out_of_the_blue and Richard Bennett pissing their pants in 3, 2, 1...

    reply to this | link to this | view in chronology ]

  • identicon
    Anonymous Coward, 21 Mar 2019 @ 4:10am

    as right as it is, this 'right to repair' isn't the law that needs changing or introducing, as the case may be. what is needed is that when you buy something, you ACTUALLY FUCKING WELL OWN IT! the judge who first decided that this isn't the case needs stringing up by the nuts, covering in honey and lowering on to an ants nest! i mean, come on! what a friggin dick head! i wonder what he got for arriving at that ruling??

    reply to this | link to this | view in chronology ]

    • identicon
      Anonymous Coward, 21 Mar 2019 @ 4:58am

      Re:

      So we need a certain outcome, and what we get is a major step in the right direction, and therefore because the judge didn't go further on a case that wasn't actually about anything further, he was horrendously wrong and needs to be punished severely?

      Does not compute! And even if you're right, you're still wrong. Judges going far beyond the bounds of what a case is about is how we end up with legal abominations such as the Citizens United ruling.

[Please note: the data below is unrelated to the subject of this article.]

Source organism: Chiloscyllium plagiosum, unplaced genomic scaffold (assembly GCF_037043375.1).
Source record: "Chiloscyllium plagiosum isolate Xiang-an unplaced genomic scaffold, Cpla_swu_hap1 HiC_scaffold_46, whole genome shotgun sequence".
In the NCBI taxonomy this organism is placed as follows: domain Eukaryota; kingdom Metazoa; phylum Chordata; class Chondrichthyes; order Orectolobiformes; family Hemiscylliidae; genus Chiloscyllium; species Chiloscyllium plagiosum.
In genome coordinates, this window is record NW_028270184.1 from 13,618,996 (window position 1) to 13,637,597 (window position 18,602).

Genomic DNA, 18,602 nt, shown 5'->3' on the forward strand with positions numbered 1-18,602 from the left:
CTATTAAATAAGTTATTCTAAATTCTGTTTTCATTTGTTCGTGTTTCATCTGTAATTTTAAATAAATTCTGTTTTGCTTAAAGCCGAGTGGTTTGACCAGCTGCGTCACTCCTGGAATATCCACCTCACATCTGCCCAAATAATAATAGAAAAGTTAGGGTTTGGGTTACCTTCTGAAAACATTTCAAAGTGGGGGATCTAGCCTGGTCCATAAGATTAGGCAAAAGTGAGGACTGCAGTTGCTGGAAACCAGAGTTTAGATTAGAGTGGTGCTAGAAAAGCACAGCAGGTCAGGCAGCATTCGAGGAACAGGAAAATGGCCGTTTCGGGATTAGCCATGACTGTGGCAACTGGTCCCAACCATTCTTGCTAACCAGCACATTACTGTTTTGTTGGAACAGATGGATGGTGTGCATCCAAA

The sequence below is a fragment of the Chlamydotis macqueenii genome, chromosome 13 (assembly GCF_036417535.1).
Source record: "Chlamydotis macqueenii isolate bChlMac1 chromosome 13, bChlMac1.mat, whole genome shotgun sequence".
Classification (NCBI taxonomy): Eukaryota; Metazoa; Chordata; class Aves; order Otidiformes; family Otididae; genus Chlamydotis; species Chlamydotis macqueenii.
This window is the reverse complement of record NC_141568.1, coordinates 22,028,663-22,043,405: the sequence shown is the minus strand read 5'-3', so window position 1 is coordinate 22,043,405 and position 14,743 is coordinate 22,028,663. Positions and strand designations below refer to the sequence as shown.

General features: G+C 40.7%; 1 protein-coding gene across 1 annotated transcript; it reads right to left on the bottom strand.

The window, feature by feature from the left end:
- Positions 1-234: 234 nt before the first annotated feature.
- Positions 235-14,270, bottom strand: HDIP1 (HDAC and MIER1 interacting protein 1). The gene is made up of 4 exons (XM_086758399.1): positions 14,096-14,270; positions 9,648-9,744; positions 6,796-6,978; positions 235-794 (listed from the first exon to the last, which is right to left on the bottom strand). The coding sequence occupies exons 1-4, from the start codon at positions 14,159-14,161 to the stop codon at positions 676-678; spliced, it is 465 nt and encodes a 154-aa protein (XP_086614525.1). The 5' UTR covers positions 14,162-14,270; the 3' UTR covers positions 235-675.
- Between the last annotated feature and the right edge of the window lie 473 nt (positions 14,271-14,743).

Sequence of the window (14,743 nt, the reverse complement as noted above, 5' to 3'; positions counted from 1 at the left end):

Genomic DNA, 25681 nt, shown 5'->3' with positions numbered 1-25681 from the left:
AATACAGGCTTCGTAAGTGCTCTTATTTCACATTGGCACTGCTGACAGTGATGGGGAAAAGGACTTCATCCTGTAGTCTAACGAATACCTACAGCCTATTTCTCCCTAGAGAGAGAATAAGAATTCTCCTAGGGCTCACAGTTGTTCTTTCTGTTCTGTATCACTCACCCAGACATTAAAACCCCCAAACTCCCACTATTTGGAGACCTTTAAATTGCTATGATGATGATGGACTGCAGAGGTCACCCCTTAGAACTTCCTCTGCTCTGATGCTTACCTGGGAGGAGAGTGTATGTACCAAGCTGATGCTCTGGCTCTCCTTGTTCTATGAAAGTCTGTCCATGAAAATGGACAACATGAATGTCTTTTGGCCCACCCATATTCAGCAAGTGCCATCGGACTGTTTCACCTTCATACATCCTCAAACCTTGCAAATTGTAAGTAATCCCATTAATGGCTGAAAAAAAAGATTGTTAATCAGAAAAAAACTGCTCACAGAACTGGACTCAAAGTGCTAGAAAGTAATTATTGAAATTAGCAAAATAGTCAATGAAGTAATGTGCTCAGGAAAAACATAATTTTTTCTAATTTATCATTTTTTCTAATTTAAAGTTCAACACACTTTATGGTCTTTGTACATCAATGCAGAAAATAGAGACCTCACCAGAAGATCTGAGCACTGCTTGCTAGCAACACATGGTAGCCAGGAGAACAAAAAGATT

reply to this | link to this | view in chronology ]

  • identicon
    Anonymous Coward, 21 Mar 2019 @ 7:49pm

    Run(s like a) [from the] Deere

    John Deere's DRM foolishness has worked wonders to promote the competing Mahindra and Kubota brands.

    reply to this | link to this | view in chronology ]

  • identicon
    stine, 22 Mar 2019 @ 10:29am

    so what.

    I think the 'right to repair' crowd are conflating two different things. OEM (original equipment manufacturer) and AM (after market) parts. I'm all for allowing 3rd pary repair shops to purchase use AM parts to repair iPhones. I'm also for Apple being able to prevent OEM's from selling OEM parts in the AM market. I'm also 100% behind Apple in its decision to only repair OEM-only hardware. So, if you have your power connector replaced with an AM connector, Apple shoud be within its rights to tell you to take it to the 3rd party repair shop for everything else.

    reply to this | link to this | view in chronology ]